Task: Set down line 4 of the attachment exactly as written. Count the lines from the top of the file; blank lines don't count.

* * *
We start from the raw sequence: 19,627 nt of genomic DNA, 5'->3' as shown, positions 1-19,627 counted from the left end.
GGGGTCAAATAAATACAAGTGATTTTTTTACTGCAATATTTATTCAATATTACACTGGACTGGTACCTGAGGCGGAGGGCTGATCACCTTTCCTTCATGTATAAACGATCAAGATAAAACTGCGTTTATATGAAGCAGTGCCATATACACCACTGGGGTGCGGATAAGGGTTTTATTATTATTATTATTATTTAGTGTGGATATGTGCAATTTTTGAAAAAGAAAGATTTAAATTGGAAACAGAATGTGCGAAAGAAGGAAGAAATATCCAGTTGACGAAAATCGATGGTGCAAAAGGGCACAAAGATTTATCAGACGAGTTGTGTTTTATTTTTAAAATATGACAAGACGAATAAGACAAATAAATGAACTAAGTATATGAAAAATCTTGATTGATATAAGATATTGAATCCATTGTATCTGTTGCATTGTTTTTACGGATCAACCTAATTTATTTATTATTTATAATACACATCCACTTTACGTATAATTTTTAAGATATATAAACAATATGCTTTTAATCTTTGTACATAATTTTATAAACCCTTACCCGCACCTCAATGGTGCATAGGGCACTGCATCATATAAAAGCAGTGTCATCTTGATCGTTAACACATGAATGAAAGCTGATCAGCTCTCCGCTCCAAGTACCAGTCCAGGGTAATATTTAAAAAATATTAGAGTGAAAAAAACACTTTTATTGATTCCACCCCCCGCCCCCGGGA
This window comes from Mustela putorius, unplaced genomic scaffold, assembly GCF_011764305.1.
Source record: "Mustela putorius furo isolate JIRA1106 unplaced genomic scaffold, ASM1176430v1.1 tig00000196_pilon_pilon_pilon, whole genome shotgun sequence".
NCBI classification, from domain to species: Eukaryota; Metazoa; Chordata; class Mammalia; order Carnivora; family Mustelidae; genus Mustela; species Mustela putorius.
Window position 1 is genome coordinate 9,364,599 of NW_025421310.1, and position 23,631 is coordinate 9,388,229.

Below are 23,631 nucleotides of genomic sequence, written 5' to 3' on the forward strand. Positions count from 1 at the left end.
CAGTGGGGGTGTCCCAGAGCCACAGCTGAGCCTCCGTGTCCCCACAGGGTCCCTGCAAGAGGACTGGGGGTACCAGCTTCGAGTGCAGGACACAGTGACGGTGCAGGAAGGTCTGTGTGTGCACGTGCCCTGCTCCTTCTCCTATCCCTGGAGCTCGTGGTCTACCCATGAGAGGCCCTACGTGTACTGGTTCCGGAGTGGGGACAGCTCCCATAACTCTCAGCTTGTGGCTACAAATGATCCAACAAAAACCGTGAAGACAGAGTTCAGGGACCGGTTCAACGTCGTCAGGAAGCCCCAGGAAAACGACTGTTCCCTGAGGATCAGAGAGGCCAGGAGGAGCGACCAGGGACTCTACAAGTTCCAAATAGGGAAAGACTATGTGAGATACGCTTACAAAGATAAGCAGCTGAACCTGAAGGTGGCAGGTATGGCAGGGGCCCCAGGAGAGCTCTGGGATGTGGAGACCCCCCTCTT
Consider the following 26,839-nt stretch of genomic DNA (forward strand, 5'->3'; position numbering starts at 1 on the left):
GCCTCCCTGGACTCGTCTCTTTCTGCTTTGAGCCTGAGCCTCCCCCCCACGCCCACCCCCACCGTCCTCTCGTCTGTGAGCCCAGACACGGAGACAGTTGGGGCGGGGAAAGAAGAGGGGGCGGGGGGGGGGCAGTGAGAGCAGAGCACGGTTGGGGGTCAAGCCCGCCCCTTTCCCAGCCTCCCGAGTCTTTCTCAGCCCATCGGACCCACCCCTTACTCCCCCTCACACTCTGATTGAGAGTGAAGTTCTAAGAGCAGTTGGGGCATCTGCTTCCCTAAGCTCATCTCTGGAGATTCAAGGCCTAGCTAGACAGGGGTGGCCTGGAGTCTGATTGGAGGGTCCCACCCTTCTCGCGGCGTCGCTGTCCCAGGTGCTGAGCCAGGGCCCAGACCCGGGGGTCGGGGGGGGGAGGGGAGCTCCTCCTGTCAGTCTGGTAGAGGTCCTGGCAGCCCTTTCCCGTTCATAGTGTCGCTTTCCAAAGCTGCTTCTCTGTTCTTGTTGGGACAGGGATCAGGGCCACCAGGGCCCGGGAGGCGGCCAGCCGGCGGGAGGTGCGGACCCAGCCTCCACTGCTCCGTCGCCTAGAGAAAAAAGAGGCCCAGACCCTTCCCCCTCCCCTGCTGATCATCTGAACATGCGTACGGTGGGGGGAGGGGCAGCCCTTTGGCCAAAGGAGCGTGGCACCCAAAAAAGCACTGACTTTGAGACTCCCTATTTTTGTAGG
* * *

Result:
Source record: "Mustela putorius furo isolate JIRA1106 unplaced genomic scaffold, ASM1176430v1.1 tig00000196_pilon_pilon_pilon, whole genome shotgun sequence".